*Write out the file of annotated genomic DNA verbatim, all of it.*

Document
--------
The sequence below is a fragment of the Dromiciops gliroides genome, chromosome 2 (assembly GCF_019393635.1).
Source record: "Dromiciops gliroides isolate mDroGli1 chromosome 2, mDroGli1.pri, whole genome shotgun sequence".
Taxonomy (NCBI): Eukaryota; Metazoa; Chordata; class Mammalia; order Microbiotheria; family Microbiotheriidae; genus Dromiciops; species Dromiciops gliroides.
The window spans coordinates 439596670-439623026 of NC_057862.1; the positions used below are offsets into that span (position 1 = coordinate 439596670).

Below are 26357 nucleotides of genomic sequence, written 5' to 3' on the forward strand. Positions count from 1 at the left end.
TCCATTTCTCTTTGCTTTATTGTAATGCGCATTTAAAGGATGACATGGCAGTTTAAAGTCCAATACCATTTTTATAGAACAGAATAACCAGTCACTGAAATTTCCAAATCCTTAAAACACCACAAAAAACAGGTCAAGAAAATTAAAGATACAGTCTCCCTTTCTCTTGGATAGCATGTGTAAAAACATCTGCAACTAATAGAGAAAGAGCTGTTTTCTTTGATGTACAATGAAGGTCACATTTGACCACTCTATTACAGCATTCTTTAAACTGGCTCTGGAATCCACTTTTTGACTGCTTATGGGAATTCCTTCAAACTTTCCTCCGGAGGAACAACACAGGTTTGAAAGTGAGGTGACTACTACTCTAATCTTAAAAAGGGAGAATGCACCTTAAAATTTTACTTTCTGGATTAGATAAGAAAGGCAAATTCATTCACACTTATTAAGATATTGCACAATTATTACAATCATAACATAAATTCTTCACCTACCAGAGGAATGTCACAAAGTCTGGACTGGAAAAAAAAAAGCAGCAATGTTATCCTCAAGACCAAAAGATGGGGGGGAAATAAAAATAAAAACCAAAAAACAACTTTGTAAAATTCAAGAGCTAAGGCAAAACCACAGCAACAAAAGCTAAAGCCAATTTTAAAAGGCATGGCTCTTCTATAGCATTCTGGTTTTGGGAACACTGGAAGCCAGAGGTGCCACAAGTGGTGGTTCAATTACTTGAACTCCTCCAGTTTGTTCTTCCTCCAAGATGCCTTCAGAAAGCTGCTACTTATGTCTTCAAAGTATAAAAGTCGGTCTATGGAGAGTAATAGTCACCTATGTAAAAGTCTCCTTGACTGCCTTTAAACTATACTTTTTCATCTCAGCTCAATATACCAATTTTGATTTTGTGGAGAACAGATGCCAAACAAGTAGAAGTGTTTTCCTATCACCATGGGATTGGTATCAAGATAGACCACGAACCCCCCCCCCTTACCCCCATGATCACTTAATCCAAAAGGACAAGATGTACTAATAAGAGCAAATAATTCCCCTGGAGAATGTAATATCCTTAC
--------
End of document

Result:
The sequence below is a fragment of the Dromiciops gliroides genome, chromosome 2 (assembly GCF_019393635.1).
Source record: "Dromiciops gliroides isolate mDroGli1 chromosome 2, mDroGli1.pri, whole genome shotgun sequence".
Taxonomy (NCBI): Eukaryota; Metazoa; Chordata; class Mammalia; order Microbiotheria; family Microbiotheriidae; genus Dromiciops; species Dromiciops gliroides.
The window spans coordinates 439596670-439623026 of NC_057862.1; the positions used below are offsets into that span (position 1 = coordinate 439596670).

Below are 26357 nucleotides of genomic sequence, written 5' to 3' on the forward strand. Positions count from 1 at the left end.
TCCATTTCTCTTTGCTTTATTGTAATGCGCATTTAAAGGATGACATGGCAGTTTAAAGTCCAATACCATTTTTATAGAACAGAATAACCAGTCACTGAAATTTCCAAATCCTTAAAACACCACAAAAAACAGGTCAAGAAAATTAAAGATACAGTCTCCCTTTCTCTTGGATAGCATGTGTAAAAACATCTGCAACTAATAGAGAAAGAGCTGTTTTCTTTGATGTACAATGAAGGTCACATTTGACCACTCTATTACAGCATTCTTTAAACTGGCTCTGGAATCCACTTTTTGACTGCTTATGGGAATTCCTTCAAACTTTCCTCCGGAGGAACAACACAGGTTTGAAAGTGAGGTGACTACTACTCTAATCTTAAAAAGGGAGAATGCACCTTAAAATTTTACTTTCTGGATTAGATAAGAAAGGCAAATTCATTCACACTTATTAAGATATTGCACAATTATTACAATCATAACATAAATTCTTCACCTACCAGAGGAATGTCACAAAGTCTGGACTGGAAAAAAAAAAGCAGCAATGTTATCCTCAAGACCAAAAGATGGGGGGGAAATAAAAATAAAAACCAAAAAACAACTTTGTAAAATTCAAGAGCTAAGGCAAAACCACAGCAACAAAAGCTAAAGCCAATTTTAAAAGGCATGGCTCTTCTATAGCATTCTGGTTTTGGGAACACTGGAAGCCAGAGGTGCCACAAGTGGTGGTTCAATTACTTGAACTCCTCCAGTTTGTTCTTCCTCCAAGATGCCTTCAGAAAGCTGCTACTTATGTCTTCAAAGTATAAAAGTCGGTCTATGGAGAGTAATAGTCACCTATGTAAAAGTCTCCTTGACTGCCTTTAAACTATACTTTTTCATCTCAGCTCAATATACCAATTTTGATTTTGTGGAGAACAGATGCCAAACAAGTAGAAGTGTTTTCCTATCACCATGGGATTGGTATCAAGATAGACCACGAACCCCCCCCCCTTACCCCCATGATCACTTAATCCAAAAGGACAAGATGTACTAATAAGAGCAAATAATTCCCCTGGAGAATGTAATATCCTTAC